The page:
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CAIS ARCHAEOLOGICAL & CULTURAL NEWS©

 

Archaeologists Demand Postponement of Sivand Dam Flooding

 

06 March 2005

 

 

Iranian experts are demanding a postponement of the flooding of Sivand Dam by the Islamic regime, saying they need at least another four years to study and save the ancient treasures of Bolaghi Gorge.

The current time span provided for the studies is just one year, and experts are worried that part of the culture and history of the area will be lost forever.

Bolaghi gorge is located 8 kilometers from the world heritage site of Pasargadae in Fars province and is considered part of its landscape. The Achaemenid King’s Road (rah-e shahi), the key historical road of Iran which was constructed by order of Darius the Great and connected Persepolis to Susa, passes through the gorge, and remains of cave dwellings and settlements as old as the prehistoric to the post-Sasanian times have been found there.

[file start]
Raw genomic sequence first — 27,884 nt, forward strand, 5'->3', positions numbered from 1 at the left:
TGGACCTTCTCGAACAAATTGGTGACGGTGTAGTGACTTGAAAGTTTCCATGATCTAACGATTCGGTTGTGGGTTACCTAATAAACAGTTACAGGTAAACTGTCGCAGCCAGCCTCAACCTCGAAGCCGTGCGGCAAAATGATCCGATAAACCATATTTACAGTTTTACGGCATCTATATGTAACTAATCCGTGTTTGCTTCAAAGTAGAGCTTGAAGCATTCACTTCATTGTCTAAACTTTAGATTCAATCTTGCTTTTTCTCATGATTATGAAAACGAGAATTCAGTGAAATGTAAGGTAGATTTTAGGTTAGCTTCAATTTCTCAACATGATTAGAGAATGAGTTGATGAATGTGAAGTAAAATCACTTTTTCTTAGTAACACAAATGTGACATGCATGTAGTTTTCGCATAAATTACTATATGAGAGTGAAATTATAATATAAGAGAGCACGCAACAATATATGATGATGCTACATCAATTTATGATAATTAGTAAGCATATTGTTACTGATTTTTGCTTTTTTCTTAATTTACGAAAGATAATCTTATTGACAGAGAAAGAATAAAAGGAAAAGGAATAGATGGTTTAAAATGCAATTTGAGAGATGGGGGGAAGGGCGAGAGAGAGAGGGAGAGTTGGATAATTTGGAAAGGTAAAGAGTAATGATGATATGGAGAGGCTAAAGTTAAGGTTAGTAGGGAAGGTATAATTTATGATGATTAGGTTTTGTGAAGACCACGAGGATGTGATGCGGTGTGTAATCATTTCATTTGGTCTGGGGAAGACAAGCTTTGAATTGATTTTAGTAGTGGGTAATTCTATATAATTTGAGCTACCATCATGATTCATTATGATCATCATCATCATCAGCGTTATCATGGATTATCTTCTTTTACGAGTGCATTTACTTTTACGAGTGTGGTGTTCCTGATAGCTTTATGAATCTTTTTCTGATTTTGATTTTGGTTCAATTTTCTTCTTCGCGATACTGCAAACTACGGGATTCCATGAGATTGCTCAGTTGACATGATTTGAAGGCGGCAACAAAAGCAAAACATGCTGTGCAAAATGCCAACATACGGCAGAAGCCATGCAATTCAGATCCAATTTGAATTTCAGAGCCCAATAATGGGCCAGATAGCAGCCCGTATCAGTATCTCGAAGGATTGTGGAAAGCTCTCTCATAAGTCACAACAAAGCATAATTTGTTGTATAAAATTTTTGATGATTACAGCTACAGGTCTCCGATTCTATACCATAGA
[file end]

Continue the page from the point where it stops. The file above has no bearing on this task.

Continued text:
According to head of the joint team of Iranian and Italian archaeologists already starting work there, Alireza Asgari, just a small fraction of the remains could be saved before the one year time is up. He believes that at least four years are needed to save the ancient treasures.

So far, more than five thousand potsherds and a village dating to the Achaemenid dynasty (550-330 BC) have been discovered in the area, surprising the archaeologists.

Sivand Dam, the project of which started in 1998, is planned to be flooded by the Iregime's Energy Ministry by the end of next year. Until then, archaeologists from Iran, France, England, Poland, Germany, Australia, and Japan are to work there hand in hand to save its historical heritage.

During last months, experts from the Pars-e Pasargadae Research Institute and the Iranian Cultural Heritage and Tourism Organization (ICHTO) have identified more than 100 ancient sites in the area, which, according to head of Pasargadae ancient complex, Babak Kial, include prehistoric hills, metal furnaces, caves and prehistoric dwellings, and two collective cemeteries dating to the Parthian dynasty (248 BC to AD 224).

 

 

 

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